Elder Abuse Registry led by a mother’s daughter

Published 5:54 pm Friday, March 31, 2023

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Jo Holcombe was satisfied that her elderly mother, Shirley, was being well cared for by her caregiver. She was receiving special care and had found companionship in her caregiver.

Then, one day, in October 2017, Jo Holcombe visited her mother’s bank and learned that the trusted caretaker was forging her mother’s checks.

“Not only was she taking money from my mother, she was also violating my mother’s trust in her and ours as well,” Holcombe told the members of the Pike County Republican Party at its March meeting. “And she stole my mother’s peace of mind and the security of being safe in her own home.  I couldn’t and can’t forgive her for that.”

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Holcombe said what had been stolen from her mother was a heavy burden for her to carry.

After her mom died in 2018, she dedicated her time and efforts to making sure others would not have to go through the anguish caused by elder abuse.

“If there had been an elder abuse registry, we could have known about the caretaker we had entrusted to my mother and saved her so much disappointment and heartache,” Holcombe said.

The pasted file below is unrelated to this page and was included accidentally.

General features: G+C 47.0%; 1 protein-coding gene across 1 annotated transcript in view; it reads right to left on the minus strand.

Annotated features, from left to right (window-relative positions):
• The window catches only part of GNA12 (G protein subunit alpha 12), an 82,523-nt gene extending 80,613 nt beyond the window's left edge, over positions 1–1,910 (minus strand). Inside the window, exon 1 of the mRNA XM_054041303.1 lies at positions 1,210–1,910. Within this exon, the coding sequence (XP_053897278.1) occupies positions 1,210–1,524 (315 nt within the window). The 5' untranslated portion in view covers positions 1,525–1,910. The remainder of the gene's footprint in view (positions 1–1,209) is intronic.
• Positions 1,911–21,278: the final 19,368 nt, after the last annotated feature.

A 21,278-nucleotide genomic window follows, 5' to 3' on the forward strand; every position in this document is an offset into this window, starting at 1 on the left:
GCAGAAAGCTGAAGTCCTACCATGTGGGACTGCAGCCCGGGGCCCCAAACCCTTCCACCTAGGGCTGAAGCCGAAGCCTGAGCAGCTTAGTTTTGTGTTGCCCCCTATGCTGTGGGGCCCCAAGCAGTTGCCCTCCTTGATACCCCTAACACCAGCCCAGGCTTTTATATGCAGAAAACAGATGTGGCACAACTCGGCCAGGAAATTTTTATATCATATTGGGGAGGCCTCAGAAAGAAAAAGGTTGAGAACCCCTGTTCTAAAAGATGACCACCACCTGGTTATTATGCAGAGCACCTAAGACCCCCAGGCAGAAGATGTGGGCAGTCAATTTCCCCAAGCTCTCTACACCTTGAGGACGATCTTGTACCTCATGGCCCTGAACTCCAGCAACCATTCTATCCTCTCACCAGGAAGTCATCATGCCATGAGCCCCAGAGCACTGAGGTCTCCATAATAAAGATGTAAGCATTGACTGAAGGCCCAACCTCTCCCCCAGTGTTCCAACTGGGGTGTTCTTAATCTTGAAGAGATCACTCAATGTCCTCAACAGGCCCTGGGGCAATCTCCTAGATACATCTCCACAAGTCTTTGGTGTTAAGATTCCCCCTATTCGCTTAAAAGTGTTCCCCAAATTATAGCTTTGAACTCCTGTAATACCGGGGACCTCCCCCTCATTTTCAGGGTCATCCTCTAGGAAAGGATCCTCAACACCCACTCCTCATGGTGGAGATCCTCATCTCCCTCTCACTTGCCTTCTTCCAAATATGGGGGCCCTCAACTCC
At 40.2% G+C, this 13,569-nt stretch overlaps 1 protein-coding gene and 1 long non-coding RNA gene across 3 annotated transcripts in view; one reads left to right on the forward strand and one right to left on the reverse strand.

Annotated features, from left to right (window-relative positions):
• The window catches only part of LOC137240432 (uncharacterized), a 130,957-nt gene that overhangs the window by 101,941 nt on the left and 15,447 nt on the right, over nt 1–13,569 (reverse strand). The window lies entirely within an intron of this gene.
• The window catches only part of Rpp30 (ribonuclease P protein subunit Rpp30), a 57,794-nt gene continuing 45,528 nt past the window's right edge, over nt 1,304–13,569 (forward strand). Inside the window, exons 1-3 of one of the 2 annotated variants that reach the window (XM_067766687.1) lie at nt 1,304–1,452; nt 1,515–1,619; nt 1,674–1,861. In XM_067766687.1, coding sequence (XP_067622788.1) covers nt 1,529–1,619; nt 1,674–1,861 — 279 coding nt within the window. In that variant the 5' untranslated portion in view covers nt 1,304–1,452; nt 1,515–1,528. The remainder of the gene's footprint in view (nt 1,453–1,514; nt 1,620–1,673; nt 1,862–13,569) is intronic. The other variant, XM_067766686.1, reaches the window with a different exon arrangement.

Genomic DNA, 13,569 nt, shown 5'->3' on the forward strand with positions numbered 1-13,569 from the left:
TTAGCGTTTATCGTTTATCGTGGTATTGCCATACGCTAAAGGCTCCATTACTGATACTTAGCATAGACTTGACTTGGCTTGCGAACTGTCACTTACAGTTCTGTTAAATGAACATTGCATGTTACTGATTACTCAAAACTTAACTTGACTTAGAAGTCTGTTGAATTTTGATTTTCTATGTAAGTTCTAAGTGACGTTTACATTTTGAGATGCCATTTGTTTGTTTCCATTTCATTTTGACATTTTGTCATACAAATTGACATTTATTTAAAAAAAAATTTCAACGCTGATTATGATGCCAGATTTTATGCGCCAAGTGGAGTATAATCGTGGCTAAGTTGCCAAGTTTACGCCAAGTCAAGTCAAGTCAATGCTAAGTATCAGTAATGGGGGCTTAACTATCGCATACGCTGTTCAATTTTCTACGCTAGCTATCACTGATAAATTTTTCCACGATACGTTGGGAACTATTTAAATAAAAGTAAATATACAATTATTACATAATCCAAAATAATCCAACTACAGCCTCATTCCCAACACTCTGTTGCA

Jo Holcombe contacted Rep. Victor Gaston of Mobile and shared with him the devastating effects elder abuse had on her mother during the waning time of her life and also on her loved ones.  Gaston joined Holcombe in her commitment to the creation of an elder abuse registry in Alabama.

In March 2023, Governor Kay Ivey signed the law to create an elderly abuse registry in Alabama.  The law is named Shirley’s Law in remembrance and honor of Holcombe’s mother.

The registry will include the names of those convicted of mistreating senior citizens.

“That should help reduce the number of those who are abused by caregivers in whom they have put their trust,” Holcombe said.

The registry will be available so family members can know if a person being considered for a job involving older adults has ever been convicted of elder abuse. The registry will also provide information about those who have come under protection orders for elder abuse.

Those who have concerns about one who is applying for a caretaker’s position or is employed and suspected of abuse, neglect or exploitation, should call the local Department of Human Services or call the DHR hotline at 1-800-485-7214.

Holcombe said the creation of an Alabama elder registry is a huge step in protecting those who require special care and she is so thankful and appreciative of those who have worked for and supported the creation of an elderly abuse registry in Alabama

“However, more needs to be done,” Holcombe said, adding that we live in a mobile society so, a national registry is needed to protect elderly citizen from abusers, no matter where they are or where they go.”